How to Make Natural-Looking HDR Images with Aurora HDR 2018

This HDR image was made from three exposures using the Realistic & Bright preset, set at an opacity of 80, with no other changes made.

To learn the effects of each tool, I suggest moving the sliders all the way to the right, so that the effect is at 100 and then doing the opposite, so the effect is at zero. Nine times out of ten I think the Aurora HDR design gurus have chosen the right level, and I leave the preset at its original amount. If you do choose to make a change just remember that if your goal is natural-looking HDR, a little Structure or Saturation can make a big shift in the appearance of your image.


Glow is an interesting option, giving images an almost Orton-like effect. While it’s a popular style option for many photographers right now, it’s not what I usually call natural-looking. In all four of my favorites, Realistic HDR presets, the Glow setting is set to 0. For ice cave images, 0 is the perfect amount but for some subjects, like this barn, a touch of Glow softened the natural look of this HDR image and made it feel more inviting.

How to Make Natural-Looking HDR Images with Aurora HDR 2018

This HDR image was made from three exposures using the Realistic & Bright preset, set at an opacity of 100, with Glow set at 15. Both are very small changes but compare this image to the one above. This one has a little more of a bright, dreamy feel while still looking natural.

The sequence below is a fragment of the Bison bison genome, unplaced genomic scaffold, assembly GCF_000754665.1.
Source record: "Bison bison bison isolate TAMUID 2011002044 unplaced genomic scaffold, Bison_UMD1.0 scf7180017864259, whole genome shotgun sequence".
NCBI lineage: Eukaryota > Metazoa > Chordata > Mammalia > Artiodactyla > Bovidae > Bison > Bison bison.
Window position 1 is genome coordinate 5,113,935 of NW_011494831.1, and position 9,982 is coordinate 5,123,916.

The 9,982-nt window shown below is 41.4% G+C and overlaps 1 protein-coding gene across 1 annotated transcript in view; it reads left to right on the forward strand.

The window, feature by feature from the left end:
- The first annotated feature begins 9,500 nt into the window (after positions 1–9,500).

While I probably sound like a broken record at this point, remember to move the slider just a touch to the right if you want your HDR image to have that natural, I-just-stumbled-on-this-gorgeous-vista-and-took-this-amazing-picture sort of look to it.

Top and Bottom Adjustment

The Top and Bottom Adjustment Filter is a “selective adjustment” meaning that, unlike global adjustments, it only affects parts of your image. If you have an image where the sky reads overexposed and is much brighter than the foreground, or conversely, where the foreground is dark and underexposed, adjust the image using this tool.

How to Make Natural-Looking HDR Images with Aurora HDR 2018 - top and bottom adjustments

This HDR image was made with the same three exposures using the Realistic & Balanced preset, at 80% opacity, plus a Top Adjustment of -5 Exposure, +5 Contrast and +15 Vibrance. I added a Bottom Adjustment of +10 Exposure and +5 Warmth. Of the three final HDR images, this one feels the most natural and faithful to the barn itself.